But wouldn't a thing like that normally be written to run on Windows machines? Could you have one that ran on Windows and Linux?
That corporation considered Windows workstations standard, even where the servers were Linux. It was the workstation that was hit, but the encryption ransomware also encrypted some files on the SAMBA share that was mounted form that workstation. I have never seen malware written to run on both Linux and Windows that was not browser based. Not to say it could not be done, but it would require deeper thinking than most criminals put into these things. They are after the money, not a being a "global threat".

The State Agents (N Korea, China, Iran, Russia, possibly the US NSA or CIA) may write intelligence gathering software that runs on more platforms, but you would probably not detect it unless it failed in a way that caused you a problem. There stuff is written mostly to gather data, not to shut you down and make you pay to get your data back. Ransomware writers WANT you to know they have infected you. Intelligence agents want you to never notice the leak. I cannot speak to that except in theory.

Last edited by wpeckham; 10-14-2020 at 07:14 AM.
 
Old 10-16-2020, 08:30 AM   #28
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Originally Posted by wpeckham View Post
Ransomware writers WANT you to know they have infected you. Intelligence agents want you to never notice the leak.
That's the point!

I can tell you on my own ransomware attack experience at my job's network, a few years ago. It was a rather small network, a HP server (ms windows server 2008 I think), and about 15 workstations running vista 32 bit (engineering and office software). The server was usually running 24/7. We used to take incremental backup every evening and full backup about once a week. The attack seems to have started in the weekend. Monday morning, colleagues found that their files on server were inaccessible, with their filenames altered (something added to the filename at the end). Some html files were added into the folders, giving a email address where we could ask what to do in order to take our files back. The IT engineer (external) knew already a few things about this kind of attack and said we have to do nothing to contact them, because they are not trusty people, so they could just take the money leaving things in that state. He managed to mount a backup drive in one of the workstations (there is no spare server machine) and this manner the company could continue to work until the main server was restored from backup. This restore went on for the remaining of the week. He investigated how the malware was able to enter the network but couldn't find anything. He checked all local computers and disks, email etc. One of the workstations was totally infected too, as well as two other workstations partially infected (my own workstation contained a folder where the network-attached scanner would send directly scanned documents).

There were 2 more similar attacks later (1 year or some months). It seems that during one of them, the infection started before or during the backup operation. So, the backup was infected too and we had to go to previous backup sets. The bad news are that probably something happened to the server's system it self (one of the administrator's accounts) and this went on for several months, until the entire system was replaced my new hardware+software. Nevertheless it is probable that the system's damage occurred in a different time and was already in previous backup sets. Of course it would be perhaps safer to reinstall the server from scratch but I can't imagine how long it would be to update the system for 7-8 year updates.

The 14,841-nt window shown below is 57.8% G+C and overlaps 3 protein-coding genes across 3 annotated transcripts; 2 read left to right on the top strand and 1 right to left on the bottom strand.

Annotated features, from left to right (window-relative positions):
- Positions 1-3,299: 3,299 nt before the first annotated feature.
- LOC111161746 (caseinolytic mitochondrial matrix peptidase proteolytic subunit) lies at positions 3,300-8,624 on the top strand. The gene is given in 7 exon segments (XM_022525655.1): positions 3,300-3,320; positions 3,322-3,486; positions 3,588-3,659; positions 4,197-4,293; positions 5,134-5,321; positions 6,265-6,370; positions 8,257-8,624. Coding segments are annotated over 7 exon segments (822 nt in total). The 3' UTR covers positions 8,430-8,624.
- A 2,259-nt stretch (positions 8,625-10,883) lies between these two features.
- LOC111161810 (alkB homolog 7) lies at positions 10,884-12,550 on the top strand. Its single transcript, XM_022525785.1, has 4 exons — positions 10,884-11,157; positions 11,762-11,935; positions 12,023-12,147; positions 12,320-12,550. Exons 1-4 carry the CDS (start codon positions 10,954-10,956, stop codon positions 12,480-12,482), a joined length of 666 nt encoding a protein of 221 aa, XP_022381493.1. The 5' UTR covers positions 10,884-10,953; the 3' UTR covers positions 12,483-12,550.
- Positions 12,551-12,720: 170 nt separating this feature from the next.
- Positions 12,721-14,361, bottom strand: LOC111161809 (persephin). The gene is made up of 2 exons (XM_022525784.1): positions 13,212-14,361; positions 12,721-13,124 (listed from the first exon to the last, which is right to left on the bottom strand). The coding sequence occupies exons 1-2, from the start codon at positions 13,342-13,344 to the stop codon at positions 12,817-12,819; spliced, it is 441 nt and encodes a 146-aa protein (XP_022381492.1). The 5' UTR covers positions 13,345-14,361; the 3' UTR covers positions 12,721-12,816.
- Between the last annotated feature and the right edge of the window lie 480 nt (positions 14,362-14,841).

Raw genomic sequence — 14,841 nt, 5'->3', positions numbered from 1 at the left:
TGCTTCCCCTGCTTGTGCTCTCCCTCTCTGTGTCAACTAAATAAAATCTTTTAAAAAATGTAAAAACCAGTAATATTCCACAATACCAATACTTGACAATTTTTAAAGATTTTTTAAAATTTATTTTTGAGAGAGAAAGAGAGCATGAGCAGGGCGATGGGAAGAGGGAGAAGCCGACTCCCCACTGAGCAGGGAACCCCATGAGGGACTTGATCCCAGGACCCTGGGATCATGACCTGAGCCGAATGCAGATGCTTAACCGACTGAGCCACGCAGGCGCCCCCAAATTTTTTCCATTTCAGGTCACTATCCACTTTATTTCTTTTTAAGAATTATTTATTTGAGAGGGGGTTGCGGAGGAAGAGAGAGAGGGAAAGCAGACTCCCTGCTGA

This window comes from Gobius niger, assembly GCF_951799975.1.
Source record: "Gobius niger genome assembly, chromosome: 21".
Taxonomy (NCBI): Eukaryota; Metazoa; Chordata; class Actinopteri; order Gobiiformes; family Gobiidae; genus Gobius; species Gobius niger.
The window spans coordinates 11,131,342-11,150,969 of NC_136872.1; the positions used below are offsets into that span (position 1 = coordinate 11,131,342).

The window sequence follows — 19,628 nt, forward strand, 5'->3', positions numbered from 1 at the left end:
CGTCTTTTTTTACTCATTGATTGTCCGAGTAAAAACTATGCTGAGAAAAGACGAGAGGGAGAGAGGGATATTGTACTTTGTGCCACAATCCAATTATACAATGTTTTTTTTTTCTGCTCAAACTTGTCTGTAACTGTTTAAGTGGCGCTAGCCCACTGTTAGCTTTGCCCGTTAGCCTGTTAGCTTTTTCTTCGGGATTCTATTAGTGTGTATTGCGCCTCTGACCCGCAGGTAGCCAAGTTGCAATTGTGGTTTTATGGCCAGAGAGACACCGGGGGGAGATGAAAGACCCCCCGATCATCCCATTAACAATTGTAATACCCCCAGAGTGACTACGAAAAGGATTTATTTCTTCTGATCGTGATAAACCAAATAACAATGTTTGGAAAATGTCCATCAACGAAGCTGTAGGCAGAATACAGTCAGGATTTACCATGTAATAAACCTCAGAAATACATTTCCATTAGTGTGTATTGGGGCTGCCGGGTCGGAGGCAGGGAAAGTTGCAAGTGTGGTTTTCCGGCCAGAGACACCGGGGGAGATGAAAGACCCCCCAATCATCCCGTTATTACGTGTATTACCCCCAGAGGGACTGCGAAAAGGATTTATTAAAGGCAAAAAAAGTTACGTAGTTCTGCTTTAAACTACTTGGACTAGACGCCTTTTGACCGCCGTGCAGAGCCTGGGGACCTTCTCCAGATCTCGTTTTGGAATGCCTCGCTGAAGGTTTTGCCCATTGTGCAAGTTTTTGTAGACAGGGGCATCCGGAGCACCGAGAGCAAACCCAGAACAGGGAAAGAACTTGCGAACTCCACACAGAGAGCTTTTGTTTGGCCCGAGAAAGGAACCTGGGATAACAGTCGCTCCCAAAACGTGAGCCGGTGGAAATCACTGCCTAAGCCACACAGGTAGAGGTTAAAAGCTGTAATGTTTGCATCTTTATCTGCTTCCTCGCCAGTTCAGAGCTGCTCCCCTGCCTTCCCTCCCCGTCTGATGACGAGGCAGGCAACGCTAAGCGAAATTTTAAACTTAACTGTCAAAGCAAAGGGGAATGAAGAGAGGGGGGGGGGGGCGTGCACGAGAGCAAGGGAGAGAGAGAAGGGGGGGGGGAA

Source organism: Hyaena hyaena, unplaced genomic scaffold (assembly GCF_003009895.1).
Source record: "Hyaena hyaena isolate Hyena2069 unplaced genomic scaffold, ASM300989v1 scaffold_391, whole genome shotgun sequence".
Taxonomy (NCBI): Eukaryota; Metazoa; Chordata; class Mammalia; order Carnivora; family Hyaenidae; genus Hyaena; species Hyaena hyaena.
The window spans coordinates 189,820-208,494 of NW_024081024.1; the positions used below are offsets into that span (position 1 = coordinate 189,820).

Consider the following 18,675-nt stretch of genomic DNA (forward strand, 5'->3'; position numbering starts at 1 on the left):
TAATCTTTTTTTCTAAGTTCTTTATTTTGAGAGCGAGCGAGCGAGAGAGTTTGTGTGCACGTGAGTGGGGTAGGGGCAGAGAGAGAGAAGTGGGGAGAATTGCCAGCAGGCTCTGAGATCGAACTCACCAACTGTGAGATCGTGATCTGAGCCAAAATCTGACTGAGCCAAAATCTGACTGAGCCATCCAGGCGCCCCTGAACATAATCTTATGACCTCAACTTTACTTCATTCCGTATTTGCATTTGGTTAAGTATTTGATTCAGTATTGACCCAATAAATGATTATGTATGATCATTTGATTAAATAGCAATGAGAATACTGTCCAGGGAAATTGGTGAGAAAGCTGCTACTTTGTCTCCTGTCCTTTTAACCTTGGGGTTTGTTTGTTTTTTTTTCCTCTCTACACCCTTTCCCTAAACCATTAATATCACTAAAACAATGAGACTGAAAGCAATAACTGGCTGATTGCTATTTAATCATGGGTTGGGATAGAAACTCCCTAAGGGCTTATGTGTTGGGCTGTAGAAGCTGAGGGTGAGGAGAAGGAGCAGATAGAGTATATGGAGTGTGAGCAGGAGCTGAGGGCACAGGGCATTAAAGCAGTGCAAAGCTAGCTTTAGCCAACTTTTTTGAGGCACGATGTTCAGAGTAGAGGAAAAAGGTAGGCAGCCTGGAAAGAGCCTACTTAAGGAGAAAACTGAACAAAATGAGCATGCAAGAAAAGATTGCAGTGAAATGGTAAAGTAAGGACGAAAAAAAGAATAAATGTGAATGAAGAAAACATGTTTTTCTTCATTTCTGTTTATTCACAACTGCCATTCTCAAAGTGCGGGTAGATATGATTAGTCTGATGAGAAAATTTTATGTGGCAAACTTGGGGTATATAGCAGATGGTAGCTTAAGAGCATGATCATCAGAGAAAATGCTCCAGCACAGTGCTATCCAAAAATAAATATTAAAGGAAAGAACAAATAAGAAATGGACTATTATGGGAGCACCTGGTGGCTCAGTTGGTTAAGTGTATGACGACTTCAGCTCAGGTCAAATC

It is interesting that norton antivirus was running on all workstations during the first attack (but not on the server computer). After that, an antivirus license has been installed in the server too, nevertheless it didn't seem to prevent further attacks. It is possible that the attack came directly to the server from the internet connection. I don't know anything further about this, just to tell that the antivirus did not prevent it.

In the new network, email accounts are provided by gmail professional subscriptions, however email is read and sent by ms outlook that I *hate*. Furthermore, they couldn't transfer my email archive of 15+ years @#$%^&**&^%$#@
 
Old 10-16-2020, 02:47 PM   #29
ondoho
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Quote:
Originally Posted by masterclassic View Post
So, the backup was infected too and we had to go to previous backup sets. The bad news are that probably something happened to the server's system it self (one of the administrator's accounts) and this went on for several months, until the entire system was replaced my new hardware+software. Nevertheless it is probable that the system's damage occurred in a different time and was already in previous backup sets.
Wow.
I wonder how many real-world scenarios are like this: you know there's something bad on the network, but you cannot find and squash it, even with "specialists" and antivirus - until you decide to scrap it all and start from scratch - such drastic measures!
 
Old 10-17-2020, 04:24 AM   #30
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I think there is an important difference between an office server and a home desktop or laptop machine. Ransomware attacks on home computers are unlikely to be profitable because most home users don't have access to bitcoin and don't have the money to pay large ransoms anyway. Malware for the home user is far more likely to take the form of a keylogger to steal banking passwords or a back door to turn the machine into part of a botnet for spamming or for ddos attacks.